Due To Recent Events, Netflix Won't Allow Russian Government-Controlled Channels

As Russia and Ukraine end the first round of ceasefire talks following the former's violation of the latter's sovereignty last week, penalties have come down against what President Biden calls a "flagrant violation of international law." The Pentagon is sending jets and troops into Eastern Europe, and a number of Kremlin-connected banks have been dropped from the SWIFT system in an attempt to dissuade Vladimir Putin from any further acts of war.

Calls have come across the entertainment industry to denounce the Russian president's actions and impose sanctions of its own against the aggressor nation. So far, Eurovision has dropped Russia from its world-famous televised Song Contest, and some of Ukraine's top film and television authorities, the Ukrainian Film Academy and the organizers of Kyiv Media Week, are calling for the industry to cut ties with Russian-based companies, as well as a boycott of Russian media.

Now, Netflix has joined the fray by stating in no uncertain terms that it has "no plans" to add Russian government-controlled channels to its streaming service. The act snubs the latest Russian regulation, which mandates that companies with over 100,000 subscribers carry an assortment of different local stations which have the ability to air state-run propaganda. This broadcast rule could, in effect, turn services like Netflix — which launched in Russia only last year — into couriers of fake news.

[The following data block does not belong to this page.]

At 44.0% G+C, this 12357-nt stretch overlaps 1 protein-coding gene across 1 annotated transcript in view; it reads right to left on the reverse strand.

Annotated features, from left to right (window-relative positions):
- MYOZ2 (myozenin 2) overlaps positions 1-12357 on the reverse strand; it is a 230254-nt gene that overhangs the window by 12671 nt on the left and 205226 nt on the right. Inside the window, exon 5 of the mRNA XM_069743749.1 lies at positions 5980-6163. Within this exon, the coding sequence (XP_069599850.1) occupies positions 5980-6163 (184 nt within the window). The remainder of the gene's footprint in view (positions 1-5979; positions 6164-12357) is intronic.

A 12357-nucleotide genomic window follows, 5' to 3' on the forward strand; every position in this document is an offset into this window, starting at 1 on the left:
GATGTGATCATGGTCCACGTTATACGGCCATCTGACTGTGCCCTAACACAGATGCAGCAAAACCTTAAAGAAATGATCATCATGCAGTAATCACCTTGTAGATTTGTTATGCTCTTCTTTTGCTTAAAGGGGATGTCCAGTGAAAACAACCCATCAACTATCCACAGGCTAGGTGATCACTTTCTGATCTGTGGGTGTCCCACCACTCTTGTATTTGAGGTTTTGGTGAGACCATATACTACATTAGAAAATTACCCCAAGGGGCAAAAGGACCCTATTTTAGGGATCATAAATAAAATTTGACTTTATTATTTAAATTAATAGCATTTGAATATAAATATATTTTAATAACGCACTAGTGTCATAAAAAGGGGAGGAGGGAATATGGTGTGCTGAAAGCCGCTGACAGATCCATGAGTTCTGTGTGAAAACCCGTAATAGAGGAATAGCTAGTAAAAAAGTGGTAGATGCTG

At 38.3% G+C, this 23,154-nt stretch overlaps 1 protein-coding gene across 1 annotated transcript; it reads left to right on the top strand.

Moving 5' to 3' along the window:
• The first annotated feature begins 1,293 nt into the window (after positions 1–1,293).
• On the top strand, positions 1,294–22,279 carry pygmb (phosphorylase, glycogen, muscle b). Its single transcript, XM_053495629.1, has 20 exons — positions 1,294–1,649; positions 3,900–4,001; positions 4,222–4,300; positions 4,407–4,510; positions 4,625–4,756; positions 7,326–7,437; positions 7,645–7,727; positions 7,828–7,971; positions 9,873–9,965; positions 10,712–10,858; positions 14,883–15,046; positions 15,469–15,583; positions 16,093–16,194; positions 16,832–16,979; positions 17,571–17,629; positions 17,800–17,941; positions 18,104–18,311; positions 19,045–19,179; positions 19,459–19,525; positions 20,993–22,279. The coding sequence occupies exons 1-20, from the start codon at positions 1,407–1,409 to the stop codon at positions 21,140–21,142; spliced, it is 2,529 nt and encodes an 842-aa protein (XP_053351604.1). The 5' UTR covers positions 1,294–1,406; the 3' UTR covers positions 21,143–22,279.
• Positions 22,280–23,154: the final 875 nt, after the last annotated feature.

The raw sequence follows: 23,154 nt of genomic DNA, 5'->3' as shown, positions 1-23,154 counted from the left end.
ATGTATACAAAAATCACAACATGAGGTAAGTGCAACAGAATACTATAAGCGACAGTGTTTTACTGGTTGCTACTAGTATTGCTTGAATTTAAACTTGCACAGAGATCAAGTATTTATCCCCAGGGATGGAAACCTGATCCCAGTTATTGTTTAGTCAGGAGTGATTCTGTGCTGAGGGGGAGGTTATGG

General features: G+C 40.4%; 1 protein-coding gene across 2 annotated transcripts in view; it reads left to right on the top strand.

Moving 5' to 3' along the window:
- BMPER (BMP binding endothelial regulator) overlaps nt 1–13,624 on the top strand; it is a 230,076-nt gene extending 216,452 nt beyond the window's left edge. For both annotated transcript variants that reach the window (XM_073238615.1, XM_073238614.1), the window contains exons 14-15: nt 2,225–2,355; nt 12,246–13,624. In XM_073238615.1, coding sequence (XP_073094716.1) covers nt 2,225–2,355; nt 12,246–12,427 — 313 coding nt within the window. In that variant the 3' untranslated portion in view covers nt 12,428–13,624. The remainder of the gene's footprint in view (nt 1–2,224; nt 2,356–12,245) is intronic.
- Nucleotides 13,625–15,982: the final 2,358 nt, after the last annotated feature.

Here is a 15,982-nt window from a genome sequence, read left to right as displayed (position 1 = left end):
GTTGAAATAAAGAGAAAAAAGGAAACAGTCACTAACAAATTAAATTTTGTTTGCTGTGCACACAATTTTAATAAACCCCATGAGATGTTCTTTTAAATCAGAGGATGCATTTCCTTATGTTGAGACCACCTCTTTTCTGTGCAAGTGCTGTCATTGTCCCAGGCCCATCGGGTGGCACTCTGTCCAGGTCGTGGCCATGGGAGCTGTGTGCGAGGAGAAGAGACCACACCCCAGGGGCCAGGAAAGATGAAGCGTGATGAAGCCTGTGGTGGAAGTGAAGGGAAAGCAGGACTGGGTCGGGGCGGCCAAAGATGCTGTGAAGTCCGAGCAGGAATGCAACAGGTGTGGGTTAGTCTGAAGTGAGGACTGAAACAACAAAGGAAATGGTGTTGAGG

'We have no plans to add these channels to our service.'

As the Ukrainian Film Academy's petition points out, Russia could put the money gained from cultural content towards nefarious purposes, hence the calls for a boycott:

We urge you to terminate all contracts with them. Remember that the business that will use your films pays taxes to the Russian budget, which finances the army that violated the borders of an independent state and buys missiles to bomb the civilian population of Europe.

"Given the current situation, we have no plans to add these channels to our service," a Netflix spokesperson said today. Russia's Federal Service for Supervision of Communications, Information Technology and Mass Media –- or the Roskomnadzor, for short –- added the streaming giant to its media stable last December, with the caveat that it offers twenty free-to-air propaganda channels in the news, sports, and entertainment categories. These channels, the regulatory body claims, are a "must-carry," under the rule locally dubbed the "Vitrina TV law." Among these is the Moscow-based Channel One, the first channel to broadcast across the Russian Federation and one consistently accused of running state propaganda (such as the time they ran footage from a tactical computer game and tried to pass it off as war footage from the Syrian front lines). With Kremlin-connected channels presenting as such, and amid increasingly alarming evidence that Russia is using its governmental authority to snuff out any semblance of the truth regarding Ukraine, Netflix is opting for non-compliance ahead of the law going into effect on March 1.